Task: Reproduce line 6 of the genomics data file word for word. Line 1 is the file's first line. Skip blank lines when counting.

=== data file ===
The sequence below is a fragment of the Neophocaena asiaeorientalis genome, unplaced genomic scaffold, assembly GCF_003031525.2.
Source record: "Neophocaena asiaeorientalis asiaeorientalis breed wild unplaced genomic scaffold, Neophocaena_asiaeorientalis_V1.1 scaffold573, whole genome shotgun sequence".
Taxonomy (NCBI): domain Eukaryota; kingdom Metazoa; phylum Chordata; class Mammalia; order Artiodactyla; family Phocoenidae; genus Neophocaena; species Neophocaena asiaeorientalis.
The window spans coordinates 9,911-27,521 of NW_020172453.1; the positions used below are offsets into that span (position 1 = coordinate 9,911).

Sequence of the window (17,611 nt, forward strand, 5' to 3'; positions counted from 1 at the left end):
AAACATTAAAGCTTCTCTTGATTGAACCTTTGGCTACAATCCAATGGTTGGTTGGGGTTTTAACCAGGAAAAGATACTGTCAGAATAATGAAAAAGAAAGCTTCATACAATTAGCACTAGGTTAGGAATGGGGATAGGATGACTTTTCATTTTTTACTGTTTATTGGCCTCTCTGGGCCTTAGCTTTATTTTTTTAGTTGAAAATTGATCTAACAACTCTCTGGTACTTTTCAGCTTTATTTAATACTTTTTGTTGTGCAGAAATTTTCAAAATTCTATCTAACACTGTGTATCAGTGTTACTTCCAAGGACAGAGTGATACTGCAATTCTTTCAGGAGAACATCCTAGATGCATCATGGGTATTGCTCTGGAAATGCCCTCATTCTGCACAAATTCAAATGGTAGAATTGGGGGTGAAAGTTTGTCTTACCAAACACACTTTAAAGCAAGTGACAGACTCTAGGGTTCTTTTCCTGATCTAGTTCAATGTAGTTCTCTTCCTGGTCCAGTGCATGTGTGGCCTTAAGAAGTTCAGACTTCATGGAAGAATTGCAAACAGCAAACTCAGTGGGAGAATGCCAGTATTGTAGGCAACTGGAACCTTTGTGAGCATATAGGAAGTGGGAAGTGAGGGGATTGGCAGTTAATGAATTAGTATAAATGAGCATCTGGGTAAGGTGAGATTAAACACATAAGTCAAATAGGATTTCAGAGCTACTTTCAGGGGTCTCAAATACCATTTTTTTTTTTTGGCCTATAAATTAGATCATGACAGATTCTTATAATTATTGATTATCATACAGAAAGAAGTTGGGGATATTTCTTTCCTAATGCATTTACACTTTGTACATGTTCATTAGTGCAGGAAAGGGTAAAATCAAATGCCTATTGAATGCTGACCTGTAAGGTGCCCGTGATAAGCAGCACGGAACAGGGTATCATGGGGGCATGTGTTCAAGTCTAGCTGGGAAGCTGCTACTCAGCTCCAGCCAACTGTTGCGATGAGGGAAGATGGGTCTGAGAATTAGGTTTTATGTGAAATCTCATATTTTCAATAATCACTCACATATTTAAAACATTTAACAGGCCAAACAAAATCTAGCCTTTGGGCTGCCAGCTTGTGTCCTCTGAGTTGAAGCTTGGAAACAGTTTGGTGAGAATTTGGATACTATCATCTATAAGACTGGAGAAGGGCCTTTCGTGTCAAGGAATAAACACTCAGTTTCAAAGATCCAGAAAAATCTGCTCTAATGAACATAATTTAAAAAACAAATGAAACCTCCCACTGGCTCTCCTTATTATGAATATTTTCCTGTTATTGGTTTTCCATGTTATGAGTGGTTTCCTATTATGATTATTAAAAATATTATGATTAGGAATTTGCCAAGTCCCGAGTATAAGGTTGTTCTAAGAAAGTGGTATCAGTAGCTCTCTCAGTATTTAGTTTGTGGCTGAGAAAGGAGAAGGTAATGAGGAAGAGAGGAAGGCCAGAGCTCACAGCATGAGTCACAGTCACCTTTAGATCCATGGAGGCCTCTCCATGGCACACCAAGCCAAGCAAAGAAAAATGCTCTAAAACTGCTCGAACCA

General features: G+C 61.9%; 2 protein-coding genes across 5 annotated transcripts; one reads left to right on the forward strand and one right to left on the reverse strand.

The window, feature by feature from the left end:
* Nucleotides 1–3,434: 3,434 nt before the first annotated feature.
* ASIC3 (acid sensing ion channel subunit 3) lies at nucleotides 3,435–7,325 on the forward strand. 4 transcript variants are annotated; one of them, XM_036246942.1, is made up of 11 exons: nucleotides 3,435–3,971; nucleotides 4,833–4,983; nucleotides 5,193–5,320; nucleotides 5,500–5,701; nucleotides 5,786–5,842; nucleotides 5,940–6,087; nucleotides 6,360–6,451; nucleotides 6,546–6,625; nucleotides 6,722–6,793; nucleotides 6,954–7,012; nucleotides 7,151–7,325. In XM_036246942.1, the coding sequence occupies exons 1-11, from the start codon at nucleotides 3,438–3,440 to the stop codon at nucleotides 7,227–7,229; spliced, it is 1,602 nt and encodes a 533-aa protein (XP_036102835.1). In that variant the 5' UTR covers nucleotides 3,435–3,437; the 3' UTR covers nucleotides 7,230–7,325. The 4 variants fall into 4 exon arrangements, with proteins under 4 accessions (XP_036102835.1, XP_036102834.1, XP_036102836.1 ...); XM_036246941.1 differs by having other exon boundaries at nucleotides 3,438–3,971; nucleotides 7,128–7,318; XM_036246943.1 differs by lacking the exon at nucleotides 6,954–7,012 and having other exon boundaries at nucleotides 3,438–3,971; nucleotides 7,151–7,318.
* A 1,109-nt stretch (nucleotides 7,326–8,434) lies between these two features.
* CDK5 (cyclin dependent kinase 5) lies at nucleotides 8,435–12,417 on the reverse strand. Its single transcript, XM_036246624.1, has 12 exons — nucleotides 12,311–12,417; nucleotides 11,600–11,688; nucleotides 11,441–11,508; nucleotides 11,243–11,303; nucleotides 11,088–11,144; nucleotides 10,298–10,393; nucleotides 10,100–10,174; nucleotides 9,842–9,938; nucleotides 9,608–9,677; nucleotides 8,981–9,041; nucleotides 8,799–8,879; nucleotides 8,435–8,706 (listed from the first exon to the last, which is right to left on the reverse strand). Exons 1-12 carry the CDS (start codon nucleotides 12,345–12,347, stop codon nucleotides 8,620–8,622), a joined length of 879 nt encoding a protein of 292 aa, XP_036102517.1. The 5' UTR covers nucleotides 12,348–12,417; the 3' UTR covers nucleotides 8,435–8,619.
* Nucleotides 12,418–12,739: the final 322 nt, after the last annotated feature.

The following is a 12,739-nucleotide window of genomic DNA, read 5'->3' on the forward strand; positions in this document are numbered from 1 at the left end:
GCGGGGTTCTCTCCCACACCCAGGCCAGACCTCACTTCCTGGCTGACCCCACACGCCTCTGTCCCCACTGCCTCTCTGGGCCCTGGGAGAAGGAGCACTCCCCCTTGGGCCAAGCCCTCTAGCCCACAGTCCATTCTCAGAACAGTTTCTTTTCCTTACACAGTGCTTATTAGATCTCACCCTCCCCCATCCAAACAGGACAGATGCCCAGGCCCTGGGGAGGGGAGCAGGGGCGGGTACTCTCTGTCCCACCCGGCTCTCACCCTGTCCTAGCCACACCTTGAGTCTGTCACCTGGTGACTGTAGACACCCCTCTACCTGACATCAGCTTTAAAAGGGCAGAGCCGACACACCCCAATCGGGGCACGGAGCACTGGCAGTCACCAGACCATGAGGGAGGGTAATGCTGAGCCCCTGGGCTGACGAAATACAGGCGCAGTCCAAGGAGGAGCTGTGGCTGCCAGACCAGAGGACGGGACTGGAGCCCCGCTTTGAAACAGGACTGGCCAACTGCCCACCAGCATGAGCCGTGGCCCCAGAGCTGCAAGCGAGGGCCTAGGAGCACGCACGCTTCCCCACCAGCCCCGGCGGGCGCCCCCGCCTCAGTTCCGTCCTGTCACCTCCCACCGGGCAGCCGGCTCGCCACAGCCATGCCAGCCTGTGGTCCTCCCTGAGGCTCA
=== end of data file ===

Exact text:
AAACATTAAAGCTTCTCTTGATTGAACCTTTGGCTACAATCCAATGGTTGGTTGGGGTTTTAACCAGGAAAAGATACTGTCAGAATAATGAAAAAGAAAGCTTCATACAATTAGCACTAGGTTAGGAATGGGGATAGGATGACTTTTCATTTTTTACTGTTTATTGGCCTCTCTGGGCCTTAGCTTTATTTTTTTAGTTGAAAATTGATCTAACAACTCTCTGGTACTTTTCAGCTTTATTTAATACTTTTTGTTGTGCAGAAATTTTCAAAATTCTATCTAACACTGTGTATCAGTGTTACTTCCAAGGACAGAGTGATACTGCAATTCTTTCAGGAGAACATCCTAGATGCATCATGGGTATTGCTCTGGAAATGCCCTCATTCTGCACAAATTCAAATGGTAGAATTGGGGGTGAAAGTTTGTCTTACCAAACACACTTTAAAGCAAGTGACAGACTCTAGGGTTCTTTTCCTGATCTAGTTCAATGTAGTTCTCTTCCTGGTCCAGTGCATGTGTGGCCTTAAGAAGTTCAGACTTCATGGAAGAATTGCAAACAGCAAACTCAGTGGGAGAATGCCAGTATTGTAGGCAACTGGAACCTTTGTGAGCATATAGGAAGTGGGAAGTGAGGGGATTGGCAGTTAATGAATTAGTATAAATGAGCATCTGGGTAAGGTGAGATTAAACACATAAGTCAAATAGGATTTCAGAGCTACTTTCAGGGGTCTCAAATACCATTTTTTTTTTTTGGCCTATAAATTAGATCATGACAGATTCTTATAATTATTGATTATCATACAGAAAGAAGTTGGGGATATTTCTTTCCTAATGCATTTACACTTTGTACATGTTCATTAGTGCAGGAAAGGGTAAAATCAAATGCCTATTGAATGCTGACCTGTAAGGTGCCCGTGATAAGCAGCACGGAACAGGGTATCATGGGGGCATGTGTTCAAGTCTAGCTGGGAAGCTGCTACTCAGCTCCAGCCAACTGTTGCGATGAGGGAAGATGGGTCTGAGAATTAGGTTTTATGTGAAATCTCATATTTTCAATAATCACTCACATATTTAAAACATTTAACAGGCCAAACAAAATCTAGCCTTTGGGCTGCCAGCTTGTGTCCTCTGAGTTGAAGCTTGGAAACAGTTTGGTGAGAATTTGGATACTATCATCTATAAGACTGGAGAAGGGCCTTTCGTGTCAAGGAATAAACACTCAGTTTCAAAGATCCAGAAAAATCTGCTCTAATGAACATAATTTAAAAAACAAATGAAACCTCCCACTGGCTCTCCTTATTATGAATATTTTCCTGTTATTGGTTTTCCATGTTATGAGTGGTTTCCTATTATGATTATTAAAAATATTATGATTAGGAATTTGCCAAGTCCCGAGTATAAGGTTGTTCTAAGAAAGTGGTATCAGTAGCTCTCTCAGTATTTAGTTTGTGGCTGAGAAAGGAGAAGGTAATGAGGAAGAGAGGAAGGCCAGAGCTCACAGCATGAGTCACAGTCACCTTTAGATCCATGGAGGCCTCTCCATGGCACACCAAGCCAAGCAAAGAAAAATGCTCTAAAACTGCTCGAACCA